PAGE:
College is full of fun and therefore full of distractions too. It may be challenging at times to remain focused on your academics in the midst of making new friends, clubs and parties. Try to always keep the big picture in mind. In order to justifying playing hard, you got to work hard in your college classes.
Thinking college will be a breeze like high school was
I’ve seen so many students make this mistake. I work as a tutor on campus, and I see students not doing as well as they thought they would when they first came in as clueless freshmen. Students have to set high expectations for themselves and be willing to work for the grades they want on their transcripts. The sooner you understand this, the easier it will be in the long run.
As much as you want to do well on an upcoming test, there really is no use in opting to cheat during exams. When students get caught, they get worse grades, not because they failed the test, but because they failed the honor code. Even if you do get away with the act, you probably won’t feel good about doing it.
Not handing in assignments on time
It will be easy to miss out on getting that coveted A because you don’t hand in their assignments on time. When you’re on top of your assignments and follow their due dates, you will be prepared for anything your professor throws at you. Some argue that a GPA is only a number, and that is somewhat true, but at least work hard on everything you’re handed in classes.
Not showing up to class
You took an 8:30 a.m. on Friday and found out that your professor clearly doesn’t care about attendance. While it is okay to skip a class or two throughout the semester due to your massive hangover, don’t make it a habit to systematically skip the same class over and over. Grab a coffee and show up so your professor actually knows your name by the end of the semester.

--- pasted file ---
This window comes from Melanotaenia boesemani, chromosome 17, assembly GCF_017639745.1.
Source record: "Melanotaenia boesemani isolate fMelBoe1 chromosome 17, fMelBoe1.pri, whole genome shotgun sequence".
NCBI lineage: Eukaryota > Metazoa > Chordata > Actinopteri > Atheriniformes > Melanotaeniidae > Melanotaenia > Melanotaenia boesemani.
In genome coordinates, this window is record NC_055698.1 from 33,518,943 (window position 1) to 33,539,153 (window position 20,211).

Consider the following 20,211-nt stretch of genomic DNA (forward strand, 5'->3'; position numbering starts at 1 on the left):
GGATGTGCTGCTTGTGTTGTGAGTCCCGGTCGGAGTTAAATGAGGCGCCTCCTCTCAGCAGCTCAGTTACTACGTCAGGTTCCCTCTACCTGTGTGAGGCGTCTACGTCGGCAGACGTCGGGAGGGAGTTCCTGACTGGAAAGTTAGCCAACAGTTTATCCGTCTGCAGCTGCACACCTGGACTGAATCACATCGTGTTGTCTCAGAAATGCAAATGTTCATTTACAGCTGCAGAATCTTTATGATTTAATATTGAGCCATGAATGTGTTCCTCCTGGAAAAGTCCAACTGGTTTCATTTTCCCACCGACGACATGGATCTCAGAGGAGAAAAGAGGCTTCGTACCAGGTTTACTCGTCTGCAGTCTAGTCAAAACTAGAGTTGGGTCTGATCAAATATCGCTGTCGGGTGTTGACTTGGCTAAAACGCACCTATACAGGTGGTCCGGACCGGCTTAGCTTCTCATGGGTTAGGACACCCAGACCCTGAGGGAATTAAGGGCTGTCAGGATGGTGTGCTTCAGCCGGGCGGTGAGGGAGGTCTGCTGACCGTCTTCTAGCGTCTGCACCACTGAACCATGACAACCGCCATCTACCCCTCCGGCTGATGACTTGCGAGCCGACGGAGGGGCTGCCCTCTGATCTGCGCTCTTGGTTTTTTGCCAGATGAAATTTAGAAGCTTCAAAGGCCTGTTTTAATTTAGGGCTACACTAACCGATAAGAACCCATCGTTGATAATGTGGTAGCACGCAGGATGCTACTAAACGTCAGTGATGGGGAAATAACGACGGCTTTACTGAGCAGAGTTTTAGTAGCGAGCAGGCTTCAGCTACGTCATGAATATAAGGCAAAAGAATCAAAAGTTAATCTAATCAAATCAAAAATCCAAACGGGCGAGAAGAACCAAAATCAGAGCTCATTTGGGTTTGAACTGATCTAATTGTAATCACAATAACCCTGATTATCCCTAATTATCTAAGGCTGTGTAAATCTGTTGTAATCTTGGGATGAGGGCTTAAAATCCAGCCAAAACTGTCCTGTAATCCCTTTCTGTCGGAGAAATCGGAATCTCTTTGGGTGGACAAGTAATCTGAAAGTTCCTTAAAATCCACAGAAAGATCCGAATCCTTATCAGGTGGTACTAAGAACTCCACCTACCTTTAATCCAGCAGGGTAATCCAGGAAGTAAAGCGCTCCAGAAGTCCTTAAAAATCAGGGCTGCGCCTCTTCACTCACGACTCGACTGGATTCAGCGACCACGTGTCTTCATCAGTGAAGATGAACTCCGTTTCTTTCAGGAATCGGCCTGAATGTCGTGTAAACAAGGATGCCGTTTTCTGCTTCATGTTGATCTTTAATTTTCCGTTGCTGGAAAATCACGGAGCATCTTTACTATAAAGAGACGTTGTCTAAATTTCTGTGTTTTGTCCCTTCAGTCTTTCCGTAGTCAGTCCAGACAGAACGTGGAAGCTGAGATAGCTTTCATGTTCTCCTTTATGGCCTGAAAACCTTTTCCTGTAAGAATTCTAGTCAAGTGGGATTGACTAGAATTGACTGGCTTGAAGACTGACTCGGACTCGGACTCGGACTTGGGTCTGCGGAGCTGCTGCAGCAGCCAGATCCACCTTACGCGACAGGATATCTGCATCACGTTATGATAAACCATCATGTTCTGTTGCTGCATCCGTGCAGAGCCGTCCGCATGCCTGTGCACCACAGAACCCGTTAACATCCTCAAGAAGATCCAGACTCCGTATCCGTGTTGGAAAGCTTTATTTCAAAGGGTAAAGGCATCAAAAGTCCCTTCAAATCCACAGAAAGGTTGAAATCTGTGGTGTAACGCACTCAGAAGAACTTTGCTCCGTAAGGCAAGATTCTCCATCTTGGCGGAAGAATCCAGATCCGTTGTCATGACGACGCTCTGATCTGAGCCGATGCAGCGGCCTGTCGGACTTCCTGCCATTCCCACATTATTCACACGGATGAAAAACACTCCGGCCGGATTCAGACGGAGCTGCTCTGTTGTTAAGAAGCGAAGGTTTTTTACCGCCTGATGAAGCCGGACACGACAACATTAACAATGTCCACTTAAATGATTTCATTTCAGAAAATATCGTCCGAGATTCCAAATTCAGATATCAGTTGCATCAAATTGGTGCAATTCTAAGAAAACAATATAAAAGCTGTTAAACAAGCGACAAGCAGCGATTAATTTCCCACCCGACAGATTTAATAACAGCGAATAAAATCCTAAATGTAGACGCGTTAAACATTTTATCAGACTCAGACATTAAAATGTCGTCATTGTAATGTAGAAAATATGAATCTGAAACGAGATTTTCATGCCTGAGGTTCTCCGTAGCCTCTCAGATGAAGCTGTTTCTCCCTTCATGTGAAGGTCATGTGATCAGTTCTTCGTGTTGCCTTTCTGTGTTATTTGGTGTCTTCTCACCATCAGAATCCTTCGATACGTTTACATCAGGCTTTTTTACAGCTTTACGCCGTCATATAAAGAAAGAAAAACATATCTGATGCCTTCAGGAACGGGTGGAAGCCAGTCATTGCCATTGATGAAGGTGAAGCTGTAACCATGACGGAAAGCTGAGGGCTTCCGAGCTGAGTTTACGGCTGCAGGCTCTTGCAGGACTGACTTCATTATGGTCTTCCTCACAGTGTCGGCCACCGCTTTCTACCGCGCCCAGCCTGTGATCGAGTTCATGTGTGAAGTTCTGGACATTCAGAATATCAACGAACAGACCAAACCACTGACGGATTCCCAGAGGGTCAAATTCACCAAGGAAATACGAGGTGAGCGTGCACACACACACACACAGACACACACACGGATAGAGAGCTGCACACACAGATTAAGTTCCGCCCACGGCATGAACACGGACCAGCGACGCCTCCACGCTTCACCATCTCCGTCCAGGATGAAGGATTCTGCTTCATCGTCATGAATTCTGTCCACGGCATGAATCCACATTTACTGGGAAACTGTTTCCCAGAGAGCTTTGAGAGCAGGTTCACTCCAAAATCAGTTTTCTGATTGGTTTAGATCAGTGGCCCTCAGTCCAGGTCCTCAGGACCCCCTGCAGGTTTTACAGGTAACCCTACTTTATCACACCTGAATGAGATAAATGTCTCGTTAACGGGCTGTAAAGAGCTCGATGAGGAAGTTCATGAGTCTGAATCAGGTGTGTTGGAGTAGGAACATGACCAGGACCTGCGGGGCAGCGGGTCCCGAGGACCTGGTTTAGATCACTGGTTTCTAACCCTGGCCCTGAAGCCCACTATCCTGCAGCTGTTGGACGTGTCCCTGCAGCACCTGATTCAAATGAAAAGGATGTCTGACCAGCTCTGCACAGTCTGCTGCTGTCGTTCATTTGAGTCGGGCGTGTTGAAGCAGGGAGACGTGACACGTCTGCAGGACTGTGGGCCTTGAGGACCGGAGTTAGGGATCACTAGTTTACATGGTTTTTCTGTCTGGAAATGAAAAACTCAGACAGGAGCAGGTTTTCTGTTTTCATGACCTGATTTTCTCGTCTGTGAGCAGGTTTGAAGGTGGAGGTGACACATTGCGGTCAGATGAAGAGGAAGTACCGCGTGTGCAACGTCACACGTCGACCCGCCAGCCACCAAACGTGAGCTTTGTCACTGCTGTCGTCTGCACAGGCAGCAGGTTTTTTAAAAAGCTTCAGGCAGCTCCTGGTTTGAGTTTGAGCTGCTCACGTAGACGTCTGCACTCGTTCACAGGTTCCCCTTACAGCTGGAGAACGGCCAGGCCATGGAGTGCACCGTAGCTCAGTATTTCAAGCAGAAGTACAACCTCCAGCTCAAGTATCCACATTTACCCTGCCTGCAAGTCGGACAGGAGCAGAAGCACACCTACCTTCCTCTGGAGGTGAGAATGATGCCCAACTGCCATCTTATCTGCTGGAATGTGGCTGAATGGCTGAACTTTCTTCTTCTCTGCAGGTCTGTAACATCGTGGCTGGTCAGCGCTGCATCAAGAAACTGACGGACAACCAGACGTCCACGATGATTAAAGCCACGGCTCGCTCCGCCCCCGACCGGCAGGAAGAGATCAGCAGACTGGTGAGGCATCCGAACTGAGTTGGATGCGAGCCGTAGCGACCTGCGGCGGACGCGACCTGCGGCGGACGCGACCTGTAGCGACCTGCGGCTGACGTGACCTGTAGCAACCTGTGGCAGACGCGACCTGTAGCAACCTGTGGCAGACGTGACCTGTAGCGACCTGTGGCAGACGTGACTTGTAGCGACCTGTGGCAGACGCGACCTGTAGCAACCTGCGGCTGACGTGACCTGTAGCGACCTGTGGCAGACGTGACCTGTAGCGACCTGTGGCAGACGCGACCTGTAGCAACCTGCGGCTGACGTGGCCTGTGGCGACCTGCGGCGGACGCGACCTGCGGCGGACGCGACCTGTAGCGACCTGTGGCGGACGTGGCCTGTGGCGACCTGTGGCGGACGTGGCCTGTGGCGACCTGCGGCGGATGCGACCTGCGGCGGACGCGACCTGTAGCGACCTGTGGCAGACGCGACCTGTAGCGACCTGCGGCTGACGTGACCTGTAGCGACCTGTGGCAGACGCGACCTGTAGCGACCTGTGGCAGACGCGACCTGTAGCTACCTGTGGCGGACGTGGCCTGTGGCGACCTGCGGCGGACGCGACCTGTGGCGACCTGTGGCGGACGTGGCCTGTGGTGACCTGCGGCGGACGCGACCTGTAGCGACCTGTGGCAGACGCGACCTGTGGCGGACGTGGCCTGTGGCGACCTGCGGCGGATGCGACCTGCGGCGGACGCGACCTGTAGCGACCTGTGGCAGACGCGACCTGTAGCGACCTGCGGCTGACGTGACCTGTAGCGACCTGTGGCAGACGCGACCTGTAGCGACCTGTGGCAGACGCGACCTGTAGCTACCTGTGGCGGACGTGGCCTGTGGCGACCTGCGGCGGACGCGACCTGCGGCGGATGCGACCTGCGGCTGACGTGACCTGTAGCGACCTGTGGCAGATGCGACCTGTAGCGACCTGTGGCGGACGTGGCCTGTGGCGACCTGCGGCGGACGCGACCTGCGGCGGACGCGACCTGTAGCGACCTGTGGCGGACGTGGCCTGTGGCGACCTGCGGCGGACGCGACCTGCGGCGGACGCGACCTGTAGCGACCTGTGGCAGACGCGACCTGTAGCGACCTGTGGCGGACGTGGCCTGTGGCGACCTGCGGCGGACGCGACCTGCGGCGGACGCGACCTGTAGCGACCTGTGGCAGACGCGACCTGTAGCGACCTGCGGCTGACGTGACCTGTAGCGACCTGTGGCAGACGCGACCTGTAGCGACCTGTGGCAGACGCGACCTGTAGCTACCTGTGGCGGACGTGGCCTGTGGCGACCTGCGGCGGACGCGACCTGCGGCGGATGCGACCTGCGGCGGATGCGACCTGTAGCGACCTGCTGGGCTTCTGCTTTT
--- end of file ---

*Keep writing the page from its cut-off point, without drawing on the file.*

Doing ALL the readings before class
While showing up to class completely unprepared with no idea what’s going on is not recommended, doing every single reading that is assigned before the class is usually pointless. Unless your professor is known for surprise quizzes, it is usually enough to skim through the assigned textbook chapters and get to class with an idea of what will be discussed. The best time to go over the chapters and make a study guide or flash cards is after that class. That way the material is still fresh in your mind and your study guide will be typed up and ready to be reviewed when it’s time for midterms and finals.
Not taking advantage of the FREE campus resources
You may not know that your campus is full of resources to help you succeed. Struggling with papers? Head to the writing center. Can’t understand a word of your Spanish homework? Your school probably has a bunch of international students working at the language center. Failing calculus? Meet with a math tutor a couple of times of week to get some help with your homework. Best of all, everything is “free”, or technically included in your college tuition.
Going straight to your dorm after class
Get involved in campus activities or go to the library when you’re out of class. It’s better to venture out and about than be lazy and shell up in your dorm. More often than not, there will be plenty of ongoing activities around campus organized by the school’s student organizations, etc. Go out and have fun! Make friends and forget your worries for a while. By the end of your four years, you might even accumulate resumé-worthy points.
Ignoring extra credit opportunities
One of the exams was hard and a good majority of the class got a bad grade, so with the kindness of his/her heart the professor offers a path to redemption with a paper for extra credit. Even if by some miracle you did pretty well on that test, take the chance at the extra credit. You never know what’s coming on the final, and it’s literally free points.
Disregarding your health
Even thought this isn’t necessarily part of class, it plays a huge role in how you will perform when you are in class. In the midst of studying and partying (hopefully not too much), try to remember to eat actual meals (Venti iced coffees and library bagels don’t count) and fit in a couple trips to the campus gym. While you will most likely cram before exams, all-nighters and study-aid pills are a dangerous combos. It may seem like an easy way to succeed but a couple hours at the library and a good night of sleep will work better in the long run (plus you won’t crash when it’s time to party after your exam’s over)
Alexandra Smith is majoring in Psychology, with a minor in Creative Writing. In her free time, she enjoys running, hanging out with family friends, and roaming the world with her camera in hand.